In the recent past, the owner of one of the large marinas in the Rio Dulce area manipulated millions of dollars from the Guatemalan government to clean up the polluted waters of Lake Amatitlan with “magic water” from the Dead Sea. Spending only a fraction of those millions on the project, he skipped the country with the rest. The Mayans were well aware that there was no such thing as magic water and mounted a protest that brought the deception to light.
This is beautiful country with the blue of mountains in the background to the bright green of the corn fields. Just past the Mayan houses we see what seems to be a barge across the river, and it is. A flat steel barge powered by two outboards and it has a truck sitting on it waiting to cross. On the right hand side of the river, a few men gather arriving on bicycles and motorcycles to either watch or pick up the delivery. The men on the barge look at us with incredulity. To their surprise, there is a sailboat coming up the river and they pull out their cell phones to take pictures of us. We are the object out of place. I would imagine most people come up here in dinghies or launches but not with 40 foot sailboats. Bram asks if the river is navigable if we go further up. They say “sure” but still look at us with some curiosity and maybe a little disbelief.
We are still in 20 feet of water, we draw five feet, three inches. We are so focused on how deep that we forget to think about how high and suddenly we hear a rustle, then a cracking and snapping. I run forward to find that we are doing a fine job of pruning an overhanging tree. Fortunately, it hit low enough not to take out the antenna. We laughed over the unexpected, but also started to pay attention as the jungle closed in on us again. The game of avoiding sunken logs and hanging branches, guiding the mast between branches giving us only about a foot of clearance, adds a new dimension to this place that no one ever goes.
At almost nine miles up the river, Bram decides that Donna Dee had done a pretty good job of getting us this far and while we still had room to move, we turned her around. The trip back was quick and smooth, after we got through the tree branches again. It was getting late and we went much further than we expected. Several people were watching us as we got back by the village. We were the exotic thing here, not them. What surprises me is that, as jaded as Bram can be about life and people, he still loves exploring, finding the “out of the way” and going there; curious and observant but never too romantic about it. As with many places we travel, there is the backstory of politics, corruption, repression and civil strife. But for the moment and maybe just for the moment we can enjoy the beauty of a country and its people.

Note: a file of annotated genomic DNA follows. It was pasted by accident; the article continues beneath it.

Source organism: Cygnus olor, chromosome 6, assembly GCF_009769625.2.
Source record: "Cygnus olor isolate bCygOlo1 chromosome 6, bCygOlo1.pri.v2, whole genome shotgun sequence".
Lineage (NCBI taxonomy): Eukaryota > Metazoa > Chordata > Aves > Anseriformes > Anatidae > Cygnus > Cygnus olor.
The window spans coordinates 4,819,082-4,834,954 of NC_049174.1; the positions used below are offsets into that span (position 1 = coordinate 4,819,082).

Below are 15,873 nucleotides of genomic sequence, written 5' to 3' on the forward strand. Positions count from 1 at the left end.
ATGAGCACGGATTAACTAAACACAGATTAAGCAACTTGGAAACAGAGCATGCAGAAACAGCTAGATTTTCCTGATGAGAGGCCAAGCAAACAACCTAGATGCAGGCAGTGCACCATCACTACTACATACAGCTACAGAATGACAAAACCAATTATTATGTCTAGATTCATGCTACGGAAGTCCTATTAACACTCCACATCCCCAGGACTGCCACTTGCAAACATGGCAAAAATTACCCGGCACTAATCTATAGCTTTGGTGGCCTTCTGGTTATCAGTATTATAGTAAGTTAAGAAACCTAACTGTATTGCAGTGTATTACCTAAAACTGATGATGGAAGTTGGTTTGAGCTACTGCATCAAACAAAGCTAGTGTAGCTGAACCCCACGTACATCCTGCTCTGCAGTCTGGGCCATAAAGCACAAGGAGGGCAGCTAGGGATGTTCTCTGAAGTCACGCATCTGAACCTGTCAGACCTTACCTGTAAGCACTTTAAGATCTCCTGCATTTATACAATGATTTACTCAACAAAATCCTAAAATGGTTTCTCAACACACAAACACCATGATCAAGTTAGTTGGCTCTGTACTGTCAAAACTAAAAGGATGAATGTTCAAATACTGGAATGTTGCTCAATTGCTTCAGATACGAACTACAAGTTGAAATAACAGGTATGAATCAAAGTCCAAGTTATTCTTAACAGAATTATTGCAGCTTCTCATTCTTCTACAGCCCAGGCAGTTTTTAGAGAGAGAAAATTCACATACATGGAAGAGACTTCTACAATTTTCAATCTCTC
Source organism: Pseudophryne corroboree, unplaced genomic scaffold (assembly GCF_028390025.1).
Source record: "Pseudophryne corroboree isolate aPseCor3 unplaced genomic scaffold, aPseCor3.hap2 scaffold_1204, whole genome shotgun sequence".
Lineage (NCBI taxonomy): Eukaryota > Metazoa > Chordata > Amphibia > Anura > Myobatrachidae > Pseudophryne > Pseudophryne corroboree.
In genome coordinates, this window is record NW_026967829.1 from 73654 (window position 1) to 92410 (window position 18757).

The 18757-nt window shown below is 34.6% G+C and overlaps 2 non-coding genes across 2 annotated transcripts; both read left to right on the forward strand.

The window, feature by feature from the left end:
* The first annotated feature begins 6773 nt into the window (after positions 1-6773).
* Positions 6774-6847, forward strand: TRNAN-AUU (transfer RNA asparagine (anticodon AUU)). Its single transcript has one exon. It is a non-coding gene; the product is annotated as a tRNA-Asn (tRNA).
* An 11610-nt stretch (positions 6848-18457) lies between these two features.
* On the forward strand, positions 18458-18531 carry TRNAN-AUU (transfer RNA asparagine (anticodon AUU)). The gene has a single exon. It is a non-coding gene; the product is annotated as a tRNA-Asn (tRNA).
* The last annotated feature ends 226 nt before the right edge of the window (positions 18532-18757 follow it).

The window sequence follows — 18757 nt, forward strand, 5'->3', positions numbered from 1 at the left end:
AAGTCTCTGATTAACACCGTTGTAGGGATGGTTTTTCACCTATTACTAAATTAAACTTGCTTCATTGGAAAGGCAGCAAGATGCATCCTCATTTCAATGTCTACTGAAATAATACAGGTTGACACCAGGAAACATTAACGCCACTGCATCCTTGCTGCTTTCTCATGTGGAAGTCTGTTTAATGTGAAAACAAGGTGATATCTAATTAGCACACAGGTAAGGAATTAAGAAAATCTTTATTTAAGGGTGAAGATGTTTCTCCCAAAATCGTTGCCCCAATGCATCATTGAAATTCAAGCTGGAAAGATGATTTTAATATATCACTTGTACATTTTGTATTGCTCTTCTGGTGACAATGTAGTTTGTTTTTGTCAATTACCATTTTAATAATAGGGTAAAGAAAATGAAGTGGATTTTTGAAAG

In the recent past, many organizations have supported indigenous rights and are making the effort to reestablish native knowledge based education. One such organization is Pass It On Rio Dulce whose mission is education as a way out of poverty and empowerment through sharing clean technology. Most of their volunteers are cruisers and are present at the swap meets in the Rio either at Bruno’s or Mar Marina on Sundays. Cruisers donate and install old solar panels and equipment to bring light to schools and villages that are off the grid. In the next year Pass It On will be starting the LUCI Light Project. Cruisers are encouraged to bring the popular LUCI Light with them as a donation to bring easily accessible light to students in a remote village for school and for doing homework. I can never underestimate the importance of being informed about the people and cultures we pass through. That knowledge informs all that I see. Learning more about the life of the modern day Mayan and having met so many lovely Guatemalans I learned to respect that experience. I felt that I should in someway give back. To learn more you can go to their webpage www.passitonguatemala.com. If you are going to Rio Dulce, plan to bring a LUCI Light with you to share in a brighter future.
Photographer, artist and sailor, Barbara Dahn sails her own Beneteau First 305, Outrageous, on Lake Champlain in the summer and crews with friends including Bram van Dijk on his Columbia 40, Donna Dee, in the Caribbean and anywhere else they wish to go in the winter months.